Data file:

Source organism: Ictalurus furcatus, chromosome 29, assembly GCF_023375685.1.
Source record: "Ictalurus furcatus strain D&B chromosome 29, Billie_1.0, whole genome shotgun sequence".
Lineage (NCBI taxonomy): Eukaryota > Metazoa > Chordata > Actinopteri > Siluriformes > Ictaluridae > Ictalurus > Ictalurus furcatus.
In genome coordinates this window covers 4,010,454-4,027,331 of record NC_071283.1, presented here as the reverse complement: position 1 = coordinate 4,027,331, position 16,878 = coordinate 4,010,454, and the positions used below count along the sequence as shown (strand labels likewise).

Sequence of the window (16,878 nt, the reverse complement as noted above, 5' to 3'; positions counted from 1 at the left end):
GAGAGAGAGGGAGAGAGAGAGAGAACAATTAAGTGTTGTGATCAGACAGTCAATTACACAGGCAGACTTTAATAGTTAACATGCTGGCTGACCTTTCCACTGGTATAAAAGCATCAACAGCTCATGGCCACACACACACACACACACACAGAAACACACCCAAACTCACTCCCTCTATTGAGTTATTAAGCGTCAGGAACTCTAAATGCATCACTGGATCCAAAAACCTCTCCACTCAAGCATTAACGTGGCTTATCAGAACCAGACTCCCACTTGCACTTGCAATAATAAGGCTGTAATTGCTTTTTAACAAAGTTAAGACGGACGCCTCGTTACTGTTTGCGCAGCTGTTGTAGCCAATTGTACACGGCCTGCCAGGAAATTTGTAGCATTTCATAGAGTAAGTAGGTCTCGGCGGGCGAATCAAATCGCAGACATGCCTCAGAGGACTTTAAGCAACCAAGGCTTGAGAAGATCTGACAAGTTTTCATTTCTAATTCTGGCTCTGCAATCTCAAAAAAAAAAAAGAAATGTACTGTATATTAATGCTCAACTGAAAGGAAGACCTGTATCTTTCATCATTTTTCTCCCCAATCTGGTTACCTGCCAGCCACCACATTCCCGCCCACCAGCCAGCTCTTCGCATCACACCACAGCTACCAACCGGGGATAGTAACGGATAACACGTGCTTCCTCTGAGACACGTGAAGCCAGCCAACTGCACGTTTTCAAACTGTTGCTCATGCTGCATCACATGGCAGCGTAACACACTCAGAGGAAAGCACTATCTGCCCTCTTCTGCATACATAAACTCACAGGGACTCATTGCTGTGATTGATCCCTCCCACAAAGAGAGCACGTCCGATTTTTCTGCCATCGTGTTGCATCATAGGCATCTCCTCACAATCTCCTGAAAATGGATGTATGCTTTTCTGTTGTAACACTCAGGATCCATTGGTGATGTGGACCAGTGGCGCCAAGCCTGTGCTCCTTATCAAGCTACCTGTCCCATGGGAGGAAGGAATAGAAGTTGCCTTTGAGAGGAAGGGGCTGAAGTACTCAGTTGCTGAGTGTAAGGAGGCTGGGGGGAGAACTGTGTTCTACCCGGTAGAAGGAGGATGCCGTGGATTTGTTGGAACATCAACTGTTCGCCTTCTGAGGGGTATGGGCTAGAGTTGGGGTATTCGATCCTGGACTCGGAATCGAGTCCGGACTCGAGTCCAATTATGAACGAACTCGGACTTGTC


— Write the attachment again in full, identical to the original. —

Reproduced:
Source organism: Ictalurus furcatus, chromosome 29, assembly GCF_023375685.1.
Source record: "Ictalurus furcatus strain D&B chromosome 29, Billie_1.0, whole genome shotgun sequence".
Lineage (NCBI taxonomy): Eukaryota > Metazoa > Chordata > Actinopteri > Siluriformes > Ictaluridae > Ictalurus > Ictalurus furcatus.
In genome coordinates this window covers 4,010,454-4,027,331 of record NC_071283.1, presented here as the reverse complement: position 1 = coordinate 4,027,331, position 16,878 = coordinate 4,010,454, and the positions used below count along the sequence as shown (strand labels likewise).

Sequence of the window (16,878 nt, the reverse complement as noted above, 5' to 3'; positions counted from 1 at the left end):
GAGAGAGAGGGAGAGAGAGAGAGAACAATTAAGTGTTGTGATCAGACAGTCAATTACACAGGCAGACTTTAATAGTTAACATGCTGGCTGACCTTTCCACTGGTATAAAAGCATCAACAGCTCATGGCCACACACACACACACACACACAGAAACACACCCAAACTCACTCCCTCTATTGAGTTATTAAGCGTCAGGAACTCTAAATGCATCACTGGATCCAAAAACCTCTCCACTCAAGCATTAACGTGGCTTATCAGAACCAGACTCCCACTTGCACTTGCAATAATAAGGCTGTAATTGCTTTTTAACAAAGTTAAGACGGACGCCTCGTTACTGTTTGCGCAGCTGTTGTAGCCAATTGTACACGGCCTGCCAGGAAATTTGTAGCATTTCATAGAGTAAGTAGGTCTCGGCGGGCGAATCAAATCGCAGACATGCCTCAGAGGACTTTAAGCAACCAAGGCTTGAGAAGATCTGACAAGTTTTCATTTCTAATTCTGGCTCTGCAATCTCAAAAAAAAAAAAGAAATGTACTGTATATTAATGCTCAACTGAAAGGAAGACCTGTATCTTTCATCATTTTTCTCCCCAATCTGGTTACCTGCCAGCCACCACATTCCCGCCCACCAGCCAGCTCTTCGCATCACACCACAGCTACCAACCGGGGATAGTAACGGATAACACGTGCTTCCTCTGAGACACGTGAAGCCAGCCAACTGCACGTTTTCAAACTGTTGCTCATGCTGCATCACATGGCAGCGTAACACACTCAGAGGAAAGCACTATCTGCCCTCTTCTGCATACATAAACTCACAGGGACTCATTGCTGTGATTGATCCCTCCCACAAAGAGAGCACGTCCGATTTTTCTGCCATCGTGTTGCATCATAGGCATCTCCTCACAATCTCCTGAAAATGGATGTATGCTTTTCTGTTGTAACACTCAGGATCCATTGGTGATGTGGACCAGTGGCGCCAAGCCTGTGCTCCTTATCAAGCTACCTGTCCCATGGGAGGAAGGAATAGAAGTTGCCTTTGAGAGGAAGGGGCTGAAGTACTCAGTTGCTGAGTGTAAGGAGGCTGGGGGGAGAACTGTGTTCTACCCGGTAGAAGGAGGATGCCGTGGATTTGTTGGAACATCAACTGTTCGCCTTCTGAGGGGTATGGGCTAGAGTTGGGGTATTCGATCCTGGACTCGGAATCGAGTCCGGACTCGAGTCCAATTATGAACGAACTCGGACTTGTC